Photographer- Sarah Davis
I’m lucky enough to have gone to the same high school as Sarah. Her nostalgic images and dreamy portraiture don’t stand alone, for with each photograph Sarah provides a narrative. Sarah’s voice, both socially and politically, shouts through her photographs.
Here are her words regarding the #ourbodiesourart movement.
I recently began to refer to myself as ugly, because that’s how I
felt, and it aptly described many of the pitfalls I’ve experienced in
my life – especially in the relationship I was(n’t) developing with my
body. But many women shy away from ugliness because it takes you completely
out of the game of attractiveness. For many women, the goal isn’t to
eradicate the pursuit of beauty, but to make beauty standards more
encompassing of different types of women. People don’t long to be
unattractive, they long to be attractive in their own way and to have
that way recognized. This logically spurs the “body love” movement,
the practice of women constantly trying to convince each other that
they’re not ugly, but pretty in a unique (ie: unrecognized) way.
The inherent problem within the body-loving mentality is that if you
don’t “love your body” (or attempt to make strides toward doing so),
then there’s something wrong with you. It inadvertently creates
another standard that women are held against, and doesn’t actually
solve any of the underlying problems in regards to women, sexism and
beauty work. If I call myself ugly, people then think I have
self-esteem problems, or am experiencing some other form of deep
suffering. Women often make it a requirement that you like your body, or else you’ll never know any kind of sustainable happiness.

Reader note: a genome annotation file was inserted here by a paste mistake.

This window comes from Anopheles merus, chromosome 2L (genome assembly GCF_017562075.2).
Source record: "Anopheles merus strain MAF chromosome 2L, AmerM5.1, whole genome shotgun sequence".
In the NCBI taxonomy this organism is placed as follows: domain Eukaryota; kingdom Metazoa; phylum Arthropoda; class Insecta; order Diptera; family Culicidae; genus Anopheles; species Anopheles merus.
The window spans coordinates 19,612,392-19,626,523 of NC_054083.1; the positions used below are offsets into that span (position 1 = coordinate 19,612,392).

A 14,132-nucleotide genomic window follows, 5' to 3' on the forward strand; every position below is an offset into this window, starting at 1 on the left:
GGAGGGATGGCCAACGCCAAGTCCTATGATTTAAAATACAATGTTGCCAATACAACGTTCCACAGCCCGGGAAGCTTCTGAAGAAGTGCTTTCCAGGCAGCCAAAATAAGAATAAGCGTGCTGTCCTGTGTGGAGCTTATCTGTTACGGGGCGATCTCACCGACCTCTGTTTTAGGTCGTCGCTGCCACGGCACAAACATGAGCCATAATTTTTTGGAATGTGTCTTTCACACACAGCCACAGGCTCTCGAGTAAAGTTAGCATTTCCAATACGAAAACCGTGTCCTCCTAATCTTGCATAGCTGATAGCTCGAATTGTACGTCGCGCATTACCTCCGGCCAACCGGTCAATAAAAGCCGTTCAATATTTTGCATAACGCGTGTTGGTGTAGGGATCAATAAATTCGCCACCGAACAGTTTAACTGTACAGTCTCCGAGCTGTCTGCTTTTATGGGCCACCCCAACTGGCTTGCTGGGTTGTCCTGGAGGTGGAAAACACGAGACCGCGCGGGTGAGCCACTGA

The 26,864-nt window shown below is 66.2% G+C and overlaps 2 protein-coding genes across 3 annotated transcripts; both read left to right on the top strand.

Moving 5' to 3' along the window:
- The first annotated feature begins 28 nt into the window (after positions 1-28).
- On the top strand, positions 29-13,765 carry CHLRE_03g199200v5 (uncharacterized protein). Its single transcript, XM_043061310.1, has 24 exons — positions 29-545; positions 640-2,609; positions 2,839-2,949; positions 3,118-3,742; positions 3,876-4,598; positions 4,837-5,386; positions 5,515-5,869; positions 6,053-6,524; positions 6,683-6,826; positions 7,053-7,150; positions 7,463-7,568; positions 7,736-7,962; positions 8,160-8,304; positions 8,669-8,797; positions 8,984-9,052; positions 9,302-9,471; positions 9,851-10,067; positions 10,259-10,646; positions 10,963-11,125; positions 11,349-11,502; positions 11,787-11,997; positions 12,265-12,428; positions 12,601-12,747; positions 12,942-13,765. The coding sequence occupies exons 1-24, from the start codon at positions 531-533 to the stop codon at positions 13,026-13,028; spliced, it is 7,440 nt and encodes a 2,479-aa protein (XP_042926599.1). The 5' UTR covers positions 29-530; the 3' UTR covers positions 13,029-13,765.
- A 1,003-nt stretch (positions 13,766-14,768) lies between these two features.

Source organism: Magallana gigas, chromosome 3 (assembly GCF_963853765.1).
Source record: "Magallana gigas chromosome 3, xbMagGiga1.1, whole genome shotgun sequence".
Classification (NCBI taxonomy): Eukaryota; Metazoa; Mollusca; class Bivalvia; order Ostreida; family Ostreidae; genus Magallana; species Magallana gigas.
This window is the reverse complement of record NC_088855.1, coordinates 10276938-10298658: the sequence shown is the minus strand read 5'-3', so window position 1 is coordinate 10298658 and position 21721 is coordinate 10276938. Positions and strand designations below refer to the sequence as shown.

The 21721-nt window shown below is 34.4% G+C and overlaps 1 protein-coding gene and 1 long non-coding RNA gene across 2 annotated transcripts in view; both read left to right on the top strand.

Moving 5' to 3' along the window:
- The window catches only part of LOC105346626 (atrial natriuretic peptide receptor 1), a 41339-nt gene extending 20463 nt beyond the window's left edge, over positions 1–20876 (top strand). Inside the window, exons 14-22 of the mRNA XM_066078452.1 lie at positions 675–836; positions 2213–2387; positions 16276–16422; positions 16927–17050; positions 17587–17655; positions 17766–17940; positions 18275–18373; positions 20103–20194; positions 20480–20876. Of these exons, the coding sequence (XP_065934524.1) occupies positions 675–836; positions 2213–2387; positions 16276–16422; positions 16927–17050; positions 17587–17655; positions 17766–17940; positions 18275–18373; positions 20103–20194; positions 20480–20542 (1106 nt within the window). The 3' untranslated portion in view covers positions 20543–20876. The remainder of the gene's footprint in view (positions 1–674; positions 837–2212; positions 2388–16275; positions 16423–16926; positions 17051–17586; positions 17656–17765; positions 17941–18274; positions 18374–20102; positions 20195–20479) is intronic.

We don’t have to find ourselves beautiful. Beauty is not the one thing
that makes us and our bodies worth loving. We don’t have to distort an
already fucked-up definition of beauty, and pretend we fit into it,
just to feel like we are people worthy of being loved. Stop telling
women that we should find ourselves beautiful and that we should love
ourselves when you are standing right there, judging us on how our
knees look in short skirts and how prominent our boobs are in a
sweater and how much makeup we are or are not wearing.
Instead of us working harder on “love your body” and “find your inner
beauty”, the rest of the world should be working harder on “stop
telling women their bodies are a shameful place to live but that if
they’re strong enough, they will learn to embrace that shame.” This is
my body. It’s not “beautiful”. I don’t “love it”. I don’t have to. I
don’t have to have any strong feelings about my body. And whatever
feelings I do have are not somehow invalid if they’re not glowing
reviews., Body positivity is a process, and for some people is at the
end of the day entirely unattainable. The movement should not berate
people who feel negatively about their body but validate their
feelings and allow them to develop on their own terms. In the end,
confidence is not a goal that is only available through being
comfortable with your body and women should bring each other up
instead of putting them down.
As a photographer who shoots mostly women, I’ve noticed many of my
subjects upon seeing the results will point out flaws not about the
picture itself (like framing or color correction or whatever) as I
would, but about themselves. “my eyes look kinda small, could you fix
that?” “my stomach pokes out a little further than I’d like in that
one” “ugh you can see my stretch marks”. these are real critiques that
I have received and I think most of them stem from a standard of
beauty that crops out and airbrushes over women’s most common and
prominent attributes. no one’s stomach is flat, we all have that weird
stomach pouch. That’s female anatomy that gets lassoed away in
Photoshop almost daily!! what I’ve done as a photographer is try to
make my subjects more comfortable with how they look and how they
photograph and keep the body editing to a minimum. We are in an age
that is dominated by standards. I’m working to tear those down.